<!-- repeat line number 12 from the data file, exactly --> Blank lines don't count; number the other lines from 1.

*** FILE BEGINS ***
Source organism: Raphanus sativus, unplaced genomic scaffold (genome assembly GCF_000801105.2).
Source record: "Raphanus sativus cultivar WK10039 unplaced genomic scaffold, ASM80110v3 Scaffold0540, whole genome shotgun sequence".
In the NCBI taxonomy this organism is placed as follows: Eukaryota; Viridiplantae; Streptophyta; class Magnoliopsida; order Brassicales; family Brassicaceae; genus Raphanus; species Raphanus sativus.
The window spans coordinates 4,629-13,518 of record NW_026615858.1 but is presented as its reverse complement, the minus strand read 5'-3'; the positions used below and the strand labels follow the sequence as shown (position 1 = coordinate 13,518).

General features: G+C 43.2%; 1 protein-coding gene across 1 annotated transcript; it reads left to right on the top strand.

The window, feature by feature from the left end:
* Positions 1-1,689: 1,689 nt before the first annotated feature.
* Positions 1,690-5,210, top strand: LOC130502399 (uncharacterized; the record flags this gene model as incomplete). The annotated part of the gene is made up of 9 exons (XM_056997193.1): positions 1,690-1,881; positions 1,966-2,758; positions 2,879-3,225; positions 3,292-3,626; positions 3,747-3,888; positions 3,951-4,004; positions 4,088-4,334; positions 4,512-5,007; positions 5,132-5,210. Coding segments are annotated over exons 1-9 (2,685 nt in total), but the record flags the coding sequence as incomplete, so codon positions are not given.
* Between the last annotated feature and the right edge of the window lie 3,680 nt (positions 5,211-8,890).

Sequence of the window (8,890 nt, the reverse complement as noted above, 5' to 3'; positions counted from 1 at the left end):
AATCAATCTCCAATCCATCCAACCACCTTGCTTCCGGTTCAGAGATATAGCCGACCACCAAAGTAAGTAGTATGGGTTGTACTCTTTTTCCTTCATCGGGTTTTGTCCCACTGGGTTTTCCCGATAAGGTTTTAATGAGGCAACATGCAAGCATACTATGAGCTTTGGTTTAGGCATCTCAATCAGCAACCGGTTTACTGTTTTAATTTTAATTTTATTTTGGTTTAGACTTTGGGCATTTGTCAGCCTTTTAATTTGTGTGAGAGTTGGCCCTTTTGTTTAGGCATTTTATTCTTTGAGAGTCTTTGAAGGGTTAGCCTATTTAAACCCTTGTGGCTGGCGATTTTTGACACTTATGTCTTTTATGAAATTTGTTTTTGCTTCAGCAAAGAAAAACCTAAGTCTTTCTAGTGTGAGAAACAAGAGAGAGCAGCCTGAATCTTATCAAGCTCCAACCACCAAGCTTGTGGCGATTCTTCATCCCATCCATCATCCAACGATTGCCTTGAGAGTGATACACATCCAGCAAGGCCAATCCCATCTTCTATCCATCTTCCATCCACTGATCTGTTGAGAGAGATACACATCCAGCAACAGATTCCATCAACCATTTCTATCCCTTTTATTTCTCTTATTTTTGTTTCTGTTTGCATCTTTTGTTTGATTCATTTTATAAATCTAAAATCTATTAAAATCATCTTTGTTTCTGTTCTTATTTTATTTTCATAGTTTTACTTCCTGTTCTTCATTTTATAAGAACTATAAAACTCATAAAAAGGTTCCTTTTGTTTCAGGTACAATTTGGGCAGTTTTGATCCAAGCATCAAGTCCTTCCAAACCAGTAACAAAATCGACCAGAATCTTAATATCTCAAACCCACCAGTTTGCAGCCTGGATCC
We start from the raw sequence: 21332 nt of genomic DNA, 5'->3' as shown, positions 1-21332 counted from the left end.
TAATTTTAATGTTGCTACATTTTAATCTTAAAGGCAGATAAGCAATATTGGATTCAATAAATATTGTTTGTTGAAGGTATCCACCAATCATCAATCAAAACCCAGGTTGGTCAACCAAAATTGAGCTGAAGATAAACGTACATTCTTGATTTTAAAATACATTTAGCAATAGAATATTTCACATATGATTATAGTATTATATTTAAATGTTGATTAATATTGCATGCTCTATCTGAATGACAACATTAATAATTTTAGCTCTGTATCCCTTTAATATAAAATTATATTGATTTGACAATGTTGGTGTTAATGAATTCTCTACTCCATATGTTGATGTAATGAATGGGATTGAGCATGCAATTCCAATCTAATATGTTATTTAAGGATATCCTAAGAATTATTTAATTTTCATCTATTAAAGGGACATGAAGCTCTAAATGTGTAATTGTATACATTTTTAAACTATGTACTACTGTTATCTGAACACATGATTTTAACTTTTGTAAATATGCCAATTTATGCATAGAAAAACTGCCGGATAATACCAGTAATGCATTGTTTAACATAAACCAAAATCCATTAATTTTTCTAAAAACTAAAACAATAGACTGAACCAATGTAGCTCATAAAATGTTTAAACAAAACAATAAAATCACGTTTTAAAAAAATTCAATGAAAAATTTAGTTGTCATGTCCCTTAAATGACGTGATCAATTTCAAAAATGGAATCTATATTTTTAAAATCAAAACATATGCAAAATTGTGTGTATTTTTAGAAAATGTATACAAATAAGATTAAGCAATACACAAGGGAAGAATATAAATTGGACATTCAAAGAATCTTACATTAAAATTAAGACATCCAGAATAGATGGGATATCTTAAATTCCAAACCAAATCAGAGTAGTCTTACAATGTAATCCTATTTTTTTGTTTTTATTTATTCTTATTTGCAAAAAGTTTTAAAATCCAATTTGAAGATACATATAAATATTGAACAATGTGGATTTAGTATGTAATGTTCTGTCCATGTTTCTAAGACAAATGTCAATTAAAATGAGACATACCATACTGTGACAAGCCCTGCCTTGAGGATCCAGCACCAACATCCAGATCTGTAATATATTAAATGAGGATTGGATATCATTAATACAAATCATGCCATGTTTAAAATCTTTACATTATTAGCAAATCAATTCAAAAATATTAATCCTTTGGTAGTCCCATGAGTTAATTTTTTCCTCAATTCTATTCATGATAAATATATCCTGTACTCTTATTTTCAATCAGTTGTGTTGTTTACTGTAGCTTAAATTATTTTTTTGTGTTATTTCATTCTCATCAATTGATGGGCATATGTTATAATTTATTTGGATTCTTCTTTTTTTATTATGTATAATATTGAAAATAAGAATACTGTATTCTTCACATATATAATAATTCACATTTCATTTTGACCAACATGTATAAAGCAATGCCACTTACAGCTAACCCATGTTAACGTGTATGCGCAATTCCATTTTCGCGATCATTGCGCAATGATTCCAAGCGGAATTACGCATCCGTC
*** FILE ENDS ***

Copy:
We start from the raw sequence: 21332 nt of genomic DNA, 5'->3' as shown, positions 1-21332 counted from the left end.